state capital on the Chesapeake Bay. The later Annapolis Convention with some additional state representatives joining in the sessions first attempted to look into improving the earlier original Articles of Confederation and Perpetual Union. There were enough problems to bear further discussion and deliberation that the Convention called for a wider meeting to recommend changes and meet the next year in the late Spring of 1787 in Philadelphia. The Confederation Congress itself endorsed the Call and issued one on its own further inviting the states to send delegates. After meeting in secret all summer in the Old Pennsylvania
Pennsylvania
State House now having acquired the nickname and new title of Independence Hall, from the famous action here eleven years earlier. The Philadelphia
Philadelphia
Convention, under the presidency of former General George Washington
George Washington
instead of a series of amendments, or altering the old charter, issued a proposed new Constitution for the United States to replace the 1776–1778 Articles. The Confederation Congress received and submitted the new Constitution document to the states, and the Constitution was later ratified by enough states (nine were required) to become operative in June 1788. On September 12, 1788, the Confederation Congress set the date for choosing the new Electors in the Electoral College that was set up for choosing a President as January 7, 1789, the date for the Electors to vote for the President as on February 4, 1789, and the date for the Constitution to become operative as March 4, 1789, when the new Congress of the United States should convene, and that they at a later date set the time and place for the Inauguration
Inauguration
of the new first President of the United States. The Congress of the Confederation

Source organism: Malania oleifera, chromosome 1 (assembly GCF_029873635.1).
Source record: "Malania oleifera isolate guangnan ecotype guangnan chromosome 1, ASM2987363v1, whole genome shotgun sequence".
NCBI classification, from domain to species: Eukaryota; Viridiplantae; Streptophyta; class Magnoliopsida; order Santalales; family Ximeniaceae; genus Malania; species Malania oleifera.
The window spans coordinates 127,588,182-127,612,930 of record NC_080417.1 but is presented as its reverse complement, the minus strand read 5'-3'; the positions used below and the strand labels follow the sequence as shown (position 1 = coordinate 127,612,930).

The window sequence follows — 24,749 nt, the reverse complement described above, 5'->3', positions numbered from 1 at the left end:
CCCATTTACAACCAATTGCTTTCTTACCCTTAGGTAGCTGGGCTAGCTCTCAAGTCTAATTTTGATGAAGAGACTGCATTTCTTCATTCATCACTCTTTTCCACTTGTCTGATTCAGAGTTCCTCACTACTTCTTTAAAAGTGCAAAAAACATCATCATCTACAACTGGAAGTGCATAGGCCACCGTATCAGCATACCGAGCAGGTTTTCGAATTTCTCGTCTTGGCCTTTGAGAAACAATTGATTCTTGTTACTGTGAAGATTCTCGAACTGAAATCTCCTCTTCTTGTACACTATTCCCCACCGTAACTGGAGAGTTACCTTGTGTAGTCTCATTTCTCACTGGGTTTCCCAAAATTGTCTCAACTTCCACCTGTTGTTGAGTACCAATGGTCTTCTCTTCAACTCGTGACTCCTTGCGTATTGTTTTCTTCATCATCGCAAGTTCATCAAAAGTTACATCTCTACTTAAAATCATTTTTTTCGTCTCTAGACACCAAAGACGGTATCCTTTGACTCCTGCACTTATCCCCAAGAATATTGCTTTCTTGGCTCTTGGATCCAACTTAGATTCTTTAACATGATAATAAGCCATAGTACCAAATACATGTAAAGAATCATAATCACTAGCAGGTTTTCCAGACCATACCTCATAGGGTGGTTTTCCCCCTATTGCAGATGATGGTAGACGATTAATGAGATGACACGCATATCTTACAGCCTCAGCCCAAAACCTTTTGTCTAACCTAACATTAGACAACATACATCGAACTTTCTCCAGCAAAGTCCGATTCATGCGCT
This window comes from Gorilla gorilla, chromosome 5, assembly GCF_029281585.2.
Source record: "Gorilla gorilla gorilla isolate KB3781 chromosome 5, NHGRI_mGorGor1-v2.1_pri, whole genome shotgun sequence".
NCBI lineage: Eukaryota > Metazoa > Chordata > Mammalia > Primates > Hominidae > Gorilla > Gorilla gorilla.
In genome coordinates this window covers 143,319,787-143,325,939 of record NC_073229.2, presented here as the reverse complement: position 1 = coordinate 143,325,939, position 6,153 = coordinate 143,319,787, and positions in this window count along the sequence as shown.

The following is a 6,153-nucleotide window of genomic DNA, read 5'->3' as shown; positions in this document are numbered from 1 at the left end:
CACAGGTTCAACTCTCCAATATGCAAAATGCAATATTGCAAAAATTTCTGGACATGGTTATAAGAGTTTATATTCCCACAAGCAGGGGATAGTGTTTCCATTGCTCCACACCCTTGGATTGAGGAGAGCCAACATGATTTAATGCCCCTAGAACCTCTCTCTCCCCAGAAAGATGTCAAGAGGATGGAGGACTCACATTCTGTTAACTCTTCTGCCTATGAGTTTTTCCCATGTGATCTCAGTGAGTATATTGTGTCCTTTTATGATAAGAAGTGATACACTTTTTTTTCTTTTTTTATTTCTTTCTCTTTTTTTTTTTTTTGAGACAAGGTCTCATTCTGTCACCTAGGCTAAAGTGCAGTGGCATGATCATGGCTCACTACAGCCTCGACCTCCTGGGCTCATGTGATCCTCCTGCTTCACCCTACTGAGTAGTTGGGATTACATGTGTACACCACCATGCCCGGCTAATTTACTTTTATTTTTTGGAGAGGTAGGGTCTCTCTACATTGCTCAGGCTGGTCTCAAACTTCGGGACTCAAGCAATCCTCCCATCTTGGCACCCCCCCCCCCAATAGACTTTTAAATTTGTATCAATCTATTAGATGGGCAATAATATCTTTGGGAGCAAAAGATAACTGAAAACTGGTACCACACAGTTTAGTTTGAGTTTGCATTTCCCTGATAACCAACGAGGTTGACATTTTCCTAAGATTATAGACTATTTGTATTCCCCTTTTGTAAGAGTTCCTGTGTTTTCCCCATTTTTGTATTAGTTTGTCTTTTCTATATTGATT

Congress of the Confederation
continued to conduct business for another month after setting the various dates. On October 10, 1788, the Congress formed a quorum for the last time; afterwards, although delegates would occasionally appear, there were never enough to officially conduct business, and so the Congress of Confederation passed into history. The last meeting of the Continental Congress
Continental Congress
was held March 2, 1789, two days before the new Constitutional government took over; only one member was present at said meeting, Philip Pell, an ardent Anti-Federalist and opponent of the Constitution, who was accompanied by the Congressional secretary. Pell oversaw the meeting and adjourned the Congress sine die. Meeting sites[edit] Rather than having a fixed capital, the Congress of the Confederation met in numerous locations which may be considered United States capitals.[5] The Congress of the Confederation
Congress of the Confederation
initially met at the Old Pennsylvania
Pennsylvania
State House (Independence Hall), in Philadelphia, Pennsylvania
Pennsylvania
(March 1, 1781 to June 21, 1783). – It then met at Nassau Hall, in Princeton, New Jersey
Princeton, New Jersey
(June 30, 1783 to November 4, 1783), – at the Maryland
Maryland
State House, in Annapolis, Maryland (November 26, 1783 to August 19, 1784), – at the French Arms Tavern, in Trenton, New Jersey
Trenton, New Jersey
(November 1, 1784 to December 24, 1784), – and the City Hall of New York (later known as Federal Hall), and in New York City, New York (January 11, 1785 to Autumn 1788). Sessions[edit]

First Confederation Congress